Definition: _________________________________________________________________
Response: _________________________________________________________________
_________________________________________________________________________
©Secondary Solutions All Rights Reserved. SAMPLE ONLY. NOT FOR USE OR SALE. PLEASE PURCHASE FULL VERSION FOR ACCESS. 5. incessantly
prefix: ____________
suffix: ____________________
Analysis: __________________________________________________________________
Definition: _________________________________________________________________
Response: _________________________________________________________________
_________________________________________________________________________
6. incomprehensible
prefix: ____________
suffix: ____________________
Analysis: __________________________________________________________________
Definition: _________________________________________________________________
Response: _________________________________________________________________
_________________________________________________________________________
7.
incriminate
prefix: ____________
suffix: ____________________
Analysis: __________________________________________________________________
Definition: _________________________________________________________________
Response: _________________________________________________________________
_________________________________________________________________________
8. insomnia
prefix: ____________
suffix: ____________________
Analysis: __________________________________________________________________
Definition: _________________________________________________________________
Response: _________________________________________________________________
_________________________________________________________________________
9. prattled
prefix: ____________
suffix: ____________________
Analysis: __________________________________________________________________
Definition: _________________________________________________________________
Response: _________________________________________________________________
_________________________________________________________________________
10. processions
prefix: ____________
suffix: ____________________
Analysis: __________________________________________________________________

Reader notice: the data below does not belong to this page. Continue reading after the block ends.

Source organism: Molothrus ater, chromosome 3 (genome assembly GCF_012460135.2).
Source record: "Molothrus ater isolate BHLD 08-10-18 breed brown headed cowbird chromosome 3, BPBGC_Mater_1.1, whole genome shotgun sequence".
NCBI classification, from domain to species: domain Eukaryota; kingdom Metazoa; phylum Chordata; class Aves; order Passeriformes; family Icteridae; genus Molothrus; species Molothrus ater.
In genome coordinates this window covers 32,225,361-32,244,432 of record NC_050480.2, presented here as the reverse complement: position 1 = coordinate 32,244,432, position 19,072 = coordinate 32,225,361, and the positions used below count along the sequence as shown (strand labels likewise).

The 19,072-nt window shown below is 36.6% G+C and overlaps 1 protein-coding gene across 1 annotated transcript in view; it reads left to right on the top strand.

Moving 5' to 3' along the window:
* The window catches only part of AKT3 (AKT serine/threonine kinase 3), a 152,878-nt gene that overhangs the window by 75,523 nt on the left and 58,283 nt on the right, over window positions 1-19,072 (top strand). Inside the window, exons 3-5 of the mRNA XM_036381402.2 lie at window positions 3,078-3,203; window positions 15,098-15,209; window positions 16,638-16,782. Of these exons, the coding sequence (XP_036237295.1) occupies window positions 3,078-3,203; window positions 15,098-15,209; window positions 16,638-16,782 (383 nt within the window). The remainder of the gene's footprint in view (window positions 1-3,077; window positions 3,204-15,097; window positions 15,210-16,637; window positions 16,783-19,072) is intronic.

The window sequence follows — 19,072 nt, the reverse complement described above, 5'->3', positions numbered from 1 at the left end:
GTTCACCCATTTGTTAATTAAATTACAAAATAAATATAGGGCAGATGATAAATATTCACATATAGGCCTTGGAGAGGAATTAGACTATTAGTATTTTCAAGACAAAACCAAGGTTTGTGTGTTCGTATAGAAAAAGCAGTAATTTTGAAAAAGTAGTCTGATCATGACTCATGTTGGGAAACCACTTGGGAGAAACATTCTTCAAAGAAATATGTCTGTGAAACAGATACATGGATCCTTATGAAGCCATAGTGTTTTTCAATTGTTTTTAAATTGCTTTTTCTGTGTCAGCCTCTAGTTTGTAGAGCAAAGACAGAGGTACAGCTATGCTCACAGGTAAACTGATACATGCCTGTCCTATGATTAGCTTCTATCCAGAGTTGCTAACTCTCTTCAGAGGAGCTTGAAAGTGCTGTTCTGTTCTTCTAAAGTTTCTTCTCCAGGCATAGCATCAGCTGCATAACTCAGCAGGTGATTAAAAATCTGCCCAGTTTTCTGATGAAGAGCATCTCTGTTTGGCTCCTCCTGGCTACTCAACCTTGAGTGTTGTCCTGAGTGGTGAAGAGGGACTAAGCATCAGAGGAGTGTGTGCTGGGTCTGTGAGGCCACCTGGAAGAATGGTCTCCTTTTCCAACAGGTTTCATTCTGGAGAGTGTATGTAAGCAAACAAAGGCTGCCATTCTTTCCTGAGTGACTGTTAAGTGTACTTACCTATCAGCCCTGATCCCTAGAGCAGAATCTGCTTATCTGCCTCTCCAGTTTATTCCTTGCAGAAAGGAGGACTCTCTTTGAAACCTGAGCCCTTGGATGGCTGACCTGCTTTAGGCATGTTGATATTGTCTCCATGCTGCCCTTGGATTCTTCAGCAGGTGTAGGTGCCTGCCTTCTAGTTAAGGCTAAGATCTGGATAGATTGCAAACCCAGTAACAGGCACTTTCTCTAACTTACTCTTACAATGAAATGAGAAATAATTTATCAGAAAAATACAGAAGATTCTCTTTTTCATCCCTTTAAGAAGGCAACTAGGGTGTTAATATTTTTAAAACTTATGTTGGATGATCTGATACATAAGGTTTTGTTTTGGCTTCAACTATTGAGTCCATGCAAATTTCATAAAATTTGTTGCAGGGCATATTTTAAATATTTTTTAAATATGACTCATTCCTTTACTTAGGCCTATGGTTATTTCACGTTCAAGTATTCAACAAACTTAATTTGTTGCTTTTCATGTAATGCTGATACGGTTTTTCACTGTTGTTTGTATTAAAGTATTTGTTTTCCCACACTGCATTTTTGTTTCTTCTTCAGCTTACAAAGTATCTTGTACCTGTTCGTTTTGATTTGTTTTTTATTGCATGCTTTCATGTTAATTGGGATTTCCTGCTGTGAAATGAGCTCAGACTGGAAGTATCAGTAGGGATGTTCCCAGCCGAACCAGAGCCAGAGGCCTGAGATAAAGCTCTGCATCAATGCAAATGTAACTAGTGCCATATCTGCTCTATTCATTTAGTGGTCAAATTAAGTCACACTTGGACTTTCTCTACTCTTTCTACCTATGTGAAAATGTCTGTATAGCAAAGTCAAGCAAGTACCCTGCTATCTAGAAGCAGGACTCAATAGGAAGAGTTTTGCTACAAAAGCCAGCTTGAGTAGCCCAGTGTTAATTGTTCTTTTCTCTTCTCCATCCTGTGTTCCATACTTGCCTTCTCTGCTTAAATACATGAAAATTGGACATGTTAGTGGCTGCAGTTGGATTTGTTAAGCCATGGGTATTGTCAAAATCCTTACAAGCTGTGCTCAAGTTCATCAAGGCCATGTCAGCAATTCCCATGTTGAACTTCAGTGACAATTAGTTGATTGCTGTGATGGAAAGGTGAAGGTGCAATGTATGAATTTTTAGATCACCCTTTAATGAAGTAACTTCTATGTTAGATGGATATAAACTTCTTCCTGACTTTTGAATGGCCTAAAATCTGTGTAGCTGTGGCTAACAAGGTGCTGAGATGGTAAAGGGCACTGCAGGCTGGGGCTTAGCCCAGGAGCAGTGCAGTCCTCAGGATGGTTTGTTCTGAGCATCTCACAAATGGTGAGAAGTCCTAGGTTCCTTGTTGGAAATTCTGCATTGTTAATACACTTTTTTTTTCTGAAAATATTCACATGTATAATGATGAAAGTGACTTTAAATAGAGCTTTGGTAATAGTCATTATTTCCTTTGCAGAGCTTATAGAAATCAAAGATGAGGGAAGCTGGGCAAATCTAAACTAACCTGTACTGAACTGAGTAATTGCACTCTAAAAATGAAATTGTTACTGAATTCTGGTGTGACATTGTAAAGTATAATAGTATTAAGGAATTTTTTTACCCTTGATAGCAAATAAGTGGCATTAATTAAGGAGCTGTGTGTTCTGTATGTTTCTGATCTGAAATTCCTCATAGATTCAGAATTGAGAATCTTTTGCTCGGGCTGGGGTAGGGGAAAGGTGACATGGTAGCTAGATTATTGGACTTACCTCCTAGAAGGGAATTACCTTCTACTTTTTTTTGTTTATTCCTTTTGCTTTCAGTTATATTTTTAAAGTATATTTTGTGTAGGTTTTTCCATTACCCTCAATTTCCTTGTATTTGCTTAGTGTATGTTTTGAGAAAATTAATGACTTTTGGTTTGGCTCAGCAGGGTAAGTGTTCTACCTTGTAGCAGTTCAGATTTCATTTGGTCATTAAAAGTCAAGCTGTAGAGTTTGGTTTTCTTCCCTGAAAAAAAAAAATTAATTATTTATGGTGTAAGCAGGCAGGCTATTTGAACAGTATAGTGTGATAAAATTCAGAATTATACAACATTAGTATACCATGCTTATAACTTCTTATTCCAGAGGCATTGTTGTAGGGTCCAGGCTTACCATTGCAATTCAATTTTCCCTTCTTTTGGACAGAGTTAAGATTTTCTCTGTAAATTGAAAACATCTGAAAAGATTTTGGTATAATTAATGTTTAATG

Definition: _________________________________________________________________
Response: _________________________________________________________________
_________________________________________________________________________
11. ricocheted
prefix: ____________
suffix: ____________________
Analysis: __________________________________________________________________
Definition: _________________________________________________________________
Response: _________________________________________________________________
_________________________________________________________________________
12. squanders
prefix: ____________
suffix: ____________________
Analysis: __________________________________________________________________
Definition: _________________________________________________________________
Response: _________________________________________________________________
_________________________________________________________________________
©2007
Secondary Solutions
- 51 -
Fahrenheit 451 Literature Guide
Name _____________________________________
Period _______
Part Three Vocabulary
Assessment Preparation: Literal and Figurative Meaning
©Secondary Solutions All Rights Reserved. SAMPLE ONLY. NOT FOR USE OR SALE. PLEASE PURCHASE FULL VERSION FOR ACCESS. One of the most captivating aspects of good literature is the use of figurative language, or ideas communicated
beyond their literal meaning to create an image in the reader’s or audience’s mind. For example, “The pillow was
a cloud.” The figurative meaning is that the pillow was soft, fluffy, etc. Literally, this means you were actually
up three thousand feet in the air, laying your head on a cloud in the sky. Authors often use figurative language to
make the reader picture an image. Had the author simply said “the pillow was soft” we might wonder exactly
how soft? Like soft-serve ice cream? Like a fuzzy rabbit’s foot? Like soggy mud? You get the idea.
Directions: For each of the following vocabulary words from Part Three, use the figurative meaning in the